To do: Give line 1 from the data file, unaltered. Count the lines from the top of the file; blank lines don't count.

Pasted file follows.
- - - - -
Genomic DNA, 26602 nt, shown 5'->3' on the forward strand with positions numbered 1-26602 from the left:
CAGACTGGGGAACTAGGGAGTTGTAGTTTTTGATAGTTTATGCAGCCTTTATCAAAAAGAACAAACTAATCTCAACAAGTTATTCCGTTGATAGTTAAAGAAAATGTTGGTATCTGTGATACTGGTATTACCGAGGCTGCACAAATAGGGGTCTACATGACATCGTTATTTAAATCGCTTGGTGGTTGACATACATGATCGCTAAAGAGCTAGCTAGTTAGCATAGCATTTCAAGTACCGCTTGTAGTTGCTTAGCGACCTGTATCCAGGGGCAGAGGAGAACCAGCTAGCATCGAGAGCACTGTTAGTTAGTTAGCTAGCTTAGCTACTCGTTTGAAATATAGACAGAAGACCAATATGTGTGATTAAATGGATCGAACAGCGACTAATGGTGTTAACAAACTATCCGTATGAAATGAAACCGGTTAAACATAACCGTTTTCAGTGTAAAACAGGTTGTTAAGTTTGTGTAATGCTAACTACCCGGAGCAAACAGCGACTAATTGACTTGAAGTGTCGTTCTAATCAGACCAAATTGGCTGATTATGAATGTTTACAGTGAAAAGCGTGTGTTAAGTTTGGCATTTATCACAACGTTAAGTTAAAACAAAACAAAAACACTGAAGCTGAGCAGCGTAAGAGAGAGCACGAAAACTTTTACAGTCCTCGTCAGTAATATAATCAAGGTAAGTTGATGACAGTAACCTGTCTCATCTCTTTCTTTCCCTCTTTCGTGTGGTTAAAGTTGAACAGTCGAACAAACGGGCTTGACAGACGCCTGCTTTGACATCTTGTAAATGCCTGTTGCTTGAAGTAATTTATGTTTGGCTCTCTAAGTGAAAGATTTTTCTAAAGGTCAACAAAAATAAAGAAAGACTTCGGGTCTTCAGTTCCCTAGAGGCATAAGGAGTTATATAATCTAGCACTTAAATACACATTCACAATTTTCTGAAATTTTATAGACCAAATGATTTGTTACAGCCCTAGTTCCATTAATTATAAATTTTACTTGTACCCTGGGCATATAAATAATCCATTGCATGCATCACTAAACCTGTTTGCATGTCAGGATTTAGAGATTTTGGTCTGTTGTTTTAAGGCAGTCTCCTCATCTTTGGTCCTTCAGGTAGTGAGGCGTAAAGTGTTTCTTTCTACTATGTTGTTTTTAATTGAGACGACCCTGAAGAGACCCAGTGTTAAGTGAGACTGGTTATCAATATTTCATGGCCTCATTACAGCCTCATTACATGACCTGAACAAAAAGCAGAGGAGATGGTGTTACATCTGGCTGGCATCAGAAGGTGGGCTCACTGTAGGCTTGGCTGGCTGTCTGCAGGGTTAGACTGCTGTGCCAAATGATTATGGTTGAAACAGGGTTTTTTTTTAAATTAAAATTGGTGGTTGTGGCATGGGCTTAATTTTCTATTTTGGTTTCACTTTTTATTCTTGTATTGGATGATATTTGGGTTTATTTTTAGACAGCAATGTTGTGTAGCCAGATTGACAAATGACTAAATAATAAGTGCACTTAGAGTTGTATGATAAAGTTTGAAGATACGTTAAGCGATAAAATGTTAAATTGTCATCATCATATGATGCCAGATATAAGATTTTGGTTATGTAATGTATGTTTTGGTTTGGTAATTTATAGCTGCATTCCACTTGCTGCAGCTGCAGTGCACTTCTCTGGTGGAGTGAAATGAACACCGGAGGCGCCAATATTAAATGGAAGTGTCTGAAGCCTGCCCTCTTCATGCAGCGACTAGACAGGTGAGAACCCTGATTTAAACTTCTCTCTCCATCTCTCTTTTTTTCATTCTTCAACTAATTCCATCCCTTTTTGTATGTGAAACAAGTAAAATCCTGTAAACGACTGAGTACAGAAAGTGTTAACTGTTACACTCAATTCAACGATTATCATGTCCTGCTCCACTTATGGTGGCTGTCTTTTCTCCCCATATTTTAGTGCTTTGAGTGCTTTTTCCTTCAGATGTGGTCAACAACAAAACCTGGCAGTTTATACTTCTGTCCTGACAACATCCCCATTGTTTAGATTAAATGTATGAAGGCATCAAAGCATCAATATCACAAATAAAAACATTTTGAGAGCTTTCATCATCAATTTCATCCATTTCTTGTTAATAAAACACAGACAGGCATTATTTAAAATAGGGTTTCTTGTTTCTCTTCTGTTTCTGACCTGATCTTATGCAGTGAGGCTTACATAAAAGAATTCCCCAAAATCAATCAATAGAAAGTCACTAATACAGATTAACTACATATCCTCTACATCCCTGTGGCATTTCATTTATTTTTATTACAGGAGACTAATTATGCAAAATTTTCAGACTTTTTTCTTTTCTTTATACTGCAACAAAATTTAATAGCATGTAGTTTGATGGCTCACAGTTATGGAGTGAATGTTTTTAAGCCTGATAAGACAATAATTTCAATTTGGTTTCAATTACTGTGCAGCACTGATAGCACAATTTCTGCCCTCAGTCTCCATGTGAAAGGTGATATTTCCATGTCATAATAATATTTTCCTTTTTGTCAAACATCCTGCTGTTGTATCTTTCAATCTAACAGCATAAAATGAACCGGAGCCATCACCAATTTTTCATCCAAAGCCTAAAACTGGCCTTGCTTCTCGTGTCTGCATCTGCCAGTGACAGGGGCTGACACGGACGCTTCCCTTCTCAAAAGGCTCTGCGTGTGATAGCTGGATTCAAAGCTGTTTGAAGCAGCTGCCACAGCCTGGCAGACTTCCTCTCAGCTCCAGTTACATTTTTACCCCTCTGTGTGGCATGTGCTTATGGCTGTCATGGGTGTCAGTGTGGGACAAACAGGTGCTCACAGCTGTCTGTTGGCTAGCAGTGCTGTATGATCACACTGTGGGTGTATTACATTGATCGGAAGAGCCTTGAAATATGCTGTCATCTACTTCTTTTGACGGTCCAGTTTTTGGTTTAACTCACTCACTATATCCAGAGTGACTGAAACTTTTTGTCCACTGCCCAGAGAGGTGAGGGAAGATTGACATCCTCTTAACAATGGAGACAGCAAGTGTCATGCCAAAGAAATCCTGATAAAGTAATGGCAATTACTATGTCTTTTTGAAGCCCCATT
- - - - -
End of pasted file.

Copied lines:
Genomic DNA, 26602 nt, shown 5'->3' on the forward strand with positions numbered 1-26602 from the left: